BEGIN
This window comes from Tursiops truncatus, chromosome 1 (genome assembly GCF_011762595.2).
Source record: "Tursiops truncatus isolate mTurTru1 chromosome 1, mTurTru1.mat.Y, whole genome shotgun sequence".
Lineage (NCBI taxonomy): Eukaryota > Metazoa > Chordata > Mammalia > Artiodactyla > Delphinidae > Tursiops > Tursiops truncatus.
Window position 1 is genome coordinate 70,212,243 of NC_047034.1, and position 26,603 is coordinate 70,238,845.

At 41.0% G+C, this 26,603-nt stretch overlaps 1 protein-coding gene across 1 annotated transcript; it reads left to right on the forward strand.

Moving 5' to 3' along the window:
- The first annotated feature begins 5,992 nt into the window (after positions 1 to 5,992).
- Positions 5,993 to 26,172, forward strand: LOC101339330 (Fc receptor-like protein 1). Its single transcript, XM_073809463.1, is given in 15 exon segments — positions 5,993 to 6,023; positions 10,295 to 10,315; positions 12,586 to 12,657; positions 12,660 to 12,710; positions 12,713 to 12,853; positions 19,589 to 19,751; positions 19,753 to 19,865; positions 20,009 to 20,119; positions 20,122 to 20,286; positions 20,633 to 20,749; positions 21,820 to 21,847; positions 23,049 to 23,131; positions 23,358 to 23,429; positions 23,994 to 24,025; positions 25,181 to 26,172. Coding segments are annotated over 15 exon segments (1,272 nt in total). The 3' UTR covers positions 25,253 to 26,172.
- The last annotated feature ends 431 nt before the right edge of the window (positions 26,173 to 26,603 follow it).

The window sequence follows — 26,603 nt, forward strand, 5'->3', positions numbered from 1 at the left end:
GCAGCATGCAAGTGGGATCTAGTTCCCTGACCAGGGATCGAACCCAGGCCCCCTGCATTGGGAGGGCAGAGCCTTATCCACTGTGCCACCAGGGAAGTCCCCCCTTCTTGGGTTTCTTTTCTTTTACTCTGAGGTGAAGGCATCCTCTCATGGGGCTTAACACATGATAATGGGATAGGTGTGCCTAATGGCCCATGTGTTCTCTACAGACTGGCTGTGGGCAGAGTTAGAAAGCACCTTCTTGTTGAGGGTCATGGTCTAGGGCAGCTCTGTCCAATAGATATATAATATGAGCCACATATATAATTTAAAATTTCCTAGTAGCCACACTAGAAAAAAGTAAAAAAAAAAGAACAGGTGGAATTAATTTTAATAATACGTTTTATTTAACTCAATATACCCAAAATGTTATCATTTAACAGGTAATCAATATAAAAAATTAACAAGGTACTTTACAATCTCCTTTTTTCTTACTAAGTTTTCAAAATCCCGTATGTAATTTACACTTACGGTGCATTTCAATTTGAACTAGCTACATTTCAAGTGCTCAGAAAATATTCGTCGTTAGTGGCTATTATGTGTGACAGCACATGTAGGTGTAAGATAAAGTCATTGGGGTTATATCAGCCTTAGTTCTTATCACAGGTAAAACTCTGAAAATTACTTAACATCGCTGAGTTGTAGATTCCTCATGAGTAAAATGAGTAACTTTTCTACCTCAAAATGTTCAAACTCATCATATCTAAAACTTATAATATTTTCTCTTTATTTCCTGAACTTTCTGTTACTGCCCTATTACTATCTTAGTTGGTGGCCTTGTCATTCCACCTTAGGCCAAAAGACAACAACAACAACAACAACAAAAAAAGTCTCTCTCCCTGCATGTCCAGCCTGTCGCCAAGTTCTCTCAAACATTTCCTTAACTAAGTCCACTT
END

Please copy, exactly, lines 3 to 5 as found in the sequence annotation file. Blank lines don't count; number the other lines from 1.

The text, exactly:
Lineage (NCBI taxonomy): Eukaryota > Metazoa > Chordata > Mammalia > Artiodactyla > Delphinidae > Tursiops > Tursiops truncatus.
Window position 1 is genome coordinate 70,212,243 of NC_047034.1, and position 26,603 is coordinate 70,238,845.

At 41.0% G+C, this 26,603-nt stretch overlaps 1 protein-coding gene across 1 annotated transcript; it reads left to right on the forward strand.